The human papillomavirus is the primary culprit in the development of warts. There are more than 100 types of the human papillomavirus, and most of them can cause warts on the skin. Some types of the human papillomavirus cause genital warts, which may be associated with cervical cancer in women.
The virus spreads through direct contact, and that is why warts spread from person to person as well as from one body part to another in the same person. The virus finds its way into the body through skin that is moist, cracked or peeling. A site of recent injury is another common entry-point for the virus. Once the virus enters the body, the incubation period begins (during which the virus remains dormant), which can most often range from one to eight months. After this period, the warts begin to appear.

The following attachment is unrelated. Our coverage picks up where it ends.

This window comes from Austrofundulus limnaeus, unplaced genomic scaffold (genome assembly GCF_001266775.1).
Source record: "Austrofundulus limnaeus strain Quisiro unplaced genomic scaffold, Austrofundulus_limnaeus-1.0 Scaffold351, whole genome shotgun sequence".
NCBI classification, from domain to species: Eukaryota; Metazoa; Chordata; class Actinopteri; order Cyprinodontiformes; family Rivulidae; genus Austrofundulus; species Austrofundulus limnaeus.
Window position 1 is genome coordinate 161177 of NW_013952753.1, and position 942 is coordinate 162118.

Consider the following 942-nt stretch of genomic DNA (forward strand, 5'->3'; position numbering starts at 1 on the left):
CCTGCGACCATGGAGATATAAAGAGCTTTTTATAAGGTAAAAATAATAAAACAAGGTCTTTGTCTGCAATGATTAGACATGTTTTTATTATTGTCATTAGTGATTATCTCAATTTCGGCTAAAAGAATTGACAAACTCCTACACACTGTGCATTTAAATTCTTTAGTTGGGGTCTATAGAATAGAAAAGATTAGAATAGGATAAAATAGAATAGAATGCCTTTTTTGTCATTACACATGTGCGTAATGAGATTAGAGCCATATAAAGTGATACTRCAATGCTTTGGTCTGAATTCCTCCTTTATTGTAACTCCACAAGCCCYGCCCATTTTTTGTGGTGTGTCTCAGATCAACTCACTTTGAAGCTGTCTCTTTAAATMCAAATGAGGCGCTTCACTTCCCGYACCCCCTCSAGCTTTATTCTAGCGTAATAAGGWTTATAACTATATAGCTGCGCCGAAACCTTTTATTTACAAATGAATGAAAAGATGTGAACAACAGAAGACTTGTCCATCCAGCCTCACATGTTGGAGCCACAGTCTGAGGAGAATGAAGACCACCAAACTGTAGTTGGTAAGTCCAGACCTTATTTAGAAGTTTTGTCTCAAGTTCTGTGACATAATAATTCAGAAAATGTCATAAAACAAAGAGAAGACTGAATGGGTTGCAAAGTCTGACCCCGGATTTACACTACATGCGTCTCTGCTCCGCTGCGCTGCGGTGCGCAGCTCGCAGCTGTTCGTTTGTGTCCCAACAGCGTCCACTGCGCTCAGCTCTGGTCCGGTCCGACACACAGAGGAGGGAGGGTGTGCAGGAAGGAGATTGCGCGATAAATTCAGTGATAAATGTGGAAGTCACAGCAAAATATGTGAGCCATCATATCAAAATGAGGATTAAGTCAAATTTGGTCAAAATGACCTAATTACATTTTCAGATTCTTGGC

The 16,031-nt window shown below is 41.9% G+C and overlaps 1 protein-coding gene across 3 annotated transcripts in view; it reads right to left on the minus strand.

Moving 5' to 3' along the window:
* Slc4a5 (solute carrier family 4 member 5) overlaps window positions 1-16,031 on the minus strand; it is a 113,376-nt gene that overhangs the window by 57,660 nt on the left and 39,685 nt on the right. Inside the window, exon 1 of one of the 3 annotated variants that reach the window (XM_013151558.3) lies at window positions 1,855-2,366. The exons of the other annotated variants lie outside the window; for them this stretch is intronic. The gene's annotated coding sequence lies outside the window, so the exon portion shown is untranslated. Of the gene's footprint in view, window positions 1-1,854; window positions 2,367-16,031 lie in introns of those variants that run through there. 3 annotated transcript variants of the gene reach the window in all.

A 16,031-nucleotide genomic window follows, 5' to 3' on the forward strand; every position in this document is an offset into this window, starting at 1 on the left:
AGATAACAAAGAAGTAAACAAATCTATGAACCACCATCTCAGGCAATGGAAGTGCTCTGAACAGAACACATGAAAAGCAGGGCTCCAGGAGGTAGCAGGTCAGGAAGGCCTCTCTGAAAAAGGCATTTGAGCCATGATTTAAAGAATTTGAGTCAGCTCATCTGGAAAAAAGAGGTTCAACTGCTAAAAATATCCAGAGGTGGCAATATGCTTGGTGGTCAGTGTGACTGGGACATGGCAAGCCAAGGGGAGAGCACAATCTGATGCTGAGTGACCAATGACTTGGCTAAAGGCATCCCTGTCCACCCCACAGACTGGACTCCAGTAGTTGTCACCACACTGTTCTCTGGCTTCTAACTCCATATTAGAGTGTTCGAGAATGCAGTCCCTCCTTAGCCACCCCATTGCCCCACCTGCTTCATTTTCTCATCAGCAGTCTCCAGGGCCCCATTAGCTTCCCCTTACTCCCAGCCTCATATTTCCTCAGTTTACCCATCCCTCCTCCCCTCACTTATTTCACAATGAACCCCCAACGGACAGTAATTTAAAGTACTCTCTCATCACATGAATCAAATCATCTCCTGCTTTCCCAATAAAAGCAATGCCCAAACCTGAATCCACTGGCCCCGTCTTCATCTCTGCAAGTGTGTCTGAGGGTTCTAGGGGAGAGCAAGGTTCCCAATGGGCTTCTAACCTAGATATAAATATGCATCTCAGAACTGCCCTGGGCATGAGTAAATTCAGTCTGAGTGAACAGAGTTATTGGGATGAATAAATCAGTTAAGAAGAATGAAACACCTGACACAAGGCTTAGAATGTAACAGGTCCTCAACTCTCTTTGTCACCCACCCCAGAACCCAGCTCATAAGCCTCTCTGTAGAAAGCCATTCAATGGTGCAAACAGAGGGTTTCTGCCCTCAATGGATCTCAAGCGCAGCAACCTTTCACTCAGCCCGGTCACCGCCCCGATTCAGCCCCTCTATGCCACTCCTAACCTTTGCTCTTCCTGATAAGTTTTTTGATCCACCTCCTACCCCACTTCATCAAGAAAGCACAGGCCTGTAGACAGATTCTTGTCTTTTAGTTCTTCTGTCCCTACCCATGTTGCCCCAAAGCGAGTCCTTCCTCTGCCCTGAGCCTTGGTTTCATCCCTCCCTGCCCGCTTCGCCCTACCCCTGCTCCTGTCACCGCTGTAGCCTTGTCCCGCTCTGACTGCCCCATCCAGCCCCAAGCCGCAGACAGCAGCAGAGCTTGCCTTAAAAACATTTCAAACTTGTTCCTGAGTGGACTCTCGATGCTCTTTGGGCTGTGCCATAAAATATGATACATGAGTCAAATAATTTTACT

Virus that has been shed recently remains alive in a warm, moist environment such as cellars, locker rooms, etc. There are numerous ways in which the virus can spread, and these include:
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